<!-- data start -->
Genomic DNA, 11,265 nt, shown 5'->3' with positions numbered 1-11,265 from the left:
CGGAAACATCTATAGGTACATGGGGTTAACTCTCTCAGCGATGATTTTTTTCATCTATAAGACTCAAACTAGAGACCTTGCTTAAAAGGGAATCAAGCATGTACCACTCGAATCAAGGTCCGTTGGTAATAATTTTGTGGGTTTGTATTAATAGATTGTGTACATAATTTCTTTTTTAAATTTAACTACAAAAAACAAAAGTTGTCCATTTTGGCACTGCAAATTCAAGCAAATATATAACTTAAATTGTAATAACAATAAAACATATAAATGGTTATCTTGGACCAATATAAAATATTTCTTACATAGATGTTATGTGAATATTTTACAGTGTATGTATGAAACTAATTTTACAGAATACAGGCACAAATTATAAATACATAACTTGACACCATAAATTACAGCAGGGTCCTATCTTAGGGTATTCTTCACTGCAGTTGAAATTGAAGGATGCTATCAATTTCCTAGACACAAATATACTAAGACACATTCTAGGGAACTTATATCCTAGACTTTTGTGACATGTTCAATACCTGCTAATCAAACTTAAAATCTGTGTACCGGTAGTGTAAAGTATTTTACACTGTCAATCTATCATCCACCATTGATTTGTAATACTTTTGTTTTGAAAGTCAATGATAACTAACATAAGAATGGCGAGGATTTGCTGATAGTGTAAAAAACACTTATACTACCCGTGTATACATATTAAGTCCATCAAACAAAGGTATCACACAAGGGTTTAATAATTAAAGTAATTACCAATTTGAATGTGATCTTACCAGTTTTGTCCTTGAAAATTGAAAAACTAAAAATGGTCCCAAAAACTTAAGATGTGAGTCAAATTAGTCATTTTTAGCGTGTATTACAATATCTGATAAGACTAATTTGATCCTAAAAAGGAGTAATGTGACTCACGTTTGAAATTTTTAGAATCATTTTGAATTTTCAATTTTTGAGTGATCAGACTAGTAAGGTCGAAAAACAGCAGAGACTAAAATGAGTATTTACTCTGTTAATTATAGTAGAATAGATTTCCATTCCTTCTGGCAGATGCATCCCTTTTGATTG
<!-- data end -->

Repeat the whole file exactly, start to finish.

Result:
Genomic DNA, 11,265 nt, shown 5'->3' with positions numbered 1-11,265 from the left:
CGGAAACATCTATAGGTACATGGGGTTAACTCTCTCAGCGATGATTTTTTTCATCTATAAGACTCAAACTAGAGACCTTGCTTAAAAGGGAATCAAGCATGTACCACTCGAATCAAGGTCCGTTGGTAATAATTTTGTGGGTTTGTATTAATAGATTGTGTACATAATTTCTTTTTTAAATTTAACTACAAAAAACAAAAGTTGTCCATTTTGGCACTGCAAATTCAAGCAAATATATAACTTAAATTGTAATAACAATAAAACATATAAATGGTTATCTTGGACCAATATAAAATATTTCTTACATAGATGTTATGTGAATATTTTACAGTGTATGTATGAAACTAATTTTACAGAATACAGGCACAAATTATAAATACATAACTTGACACCATAAATTACAGCAGGGTCCTATCTTAGGGTATTCTTCACTGCAGTTGAAATTGAAGGATGCTATCAATTTCCTAGACACAAATATACTAAGACACATTCTAGGGAACTTATATCCTAGACTTTTGTGACATGTTCAATACCTGCTAATCAAACTTAAAATCTGTGTACCGGTAGTGTAAAGTATTTTACACTGTCAATCTATCATCCACCATTGATTTGTAATACTTTTGTTTTGAAAGTCAATGATAACTAACATAAGAATGGCGAGGATTTGCTGATAGTGTAAAAAACACTTATACTACCCGTGTATACATATTAAGTCCATCAAACAAAGGTATCACACAAGGGTTTAATAATTAAAGTAATTACCAATTTGAATGTGATCTTACCAGTTTTGTCCTTGAAAATTGAAAAACTAAAAATGGTCCCAAAAACTTAAGATGTGAGTCAAATTAGTCATTTTTAGCGTGTATTACAATATCTGATAAGACTAATTTGATCCTAAAAAGGAGTAATGTGACTCACGTTTGAAATTTTTAGAATCATTTTGAATTTTCAATTTTTGAGTGATCAGACTAGTAAGGTCGAAAAACAGCAGAGACTAAAATGAGTATTTACTCTGTTAATTATAGTAGAATAGATTTCCATTCCTTCTGGCAGATGCATCCCTTTTGATTG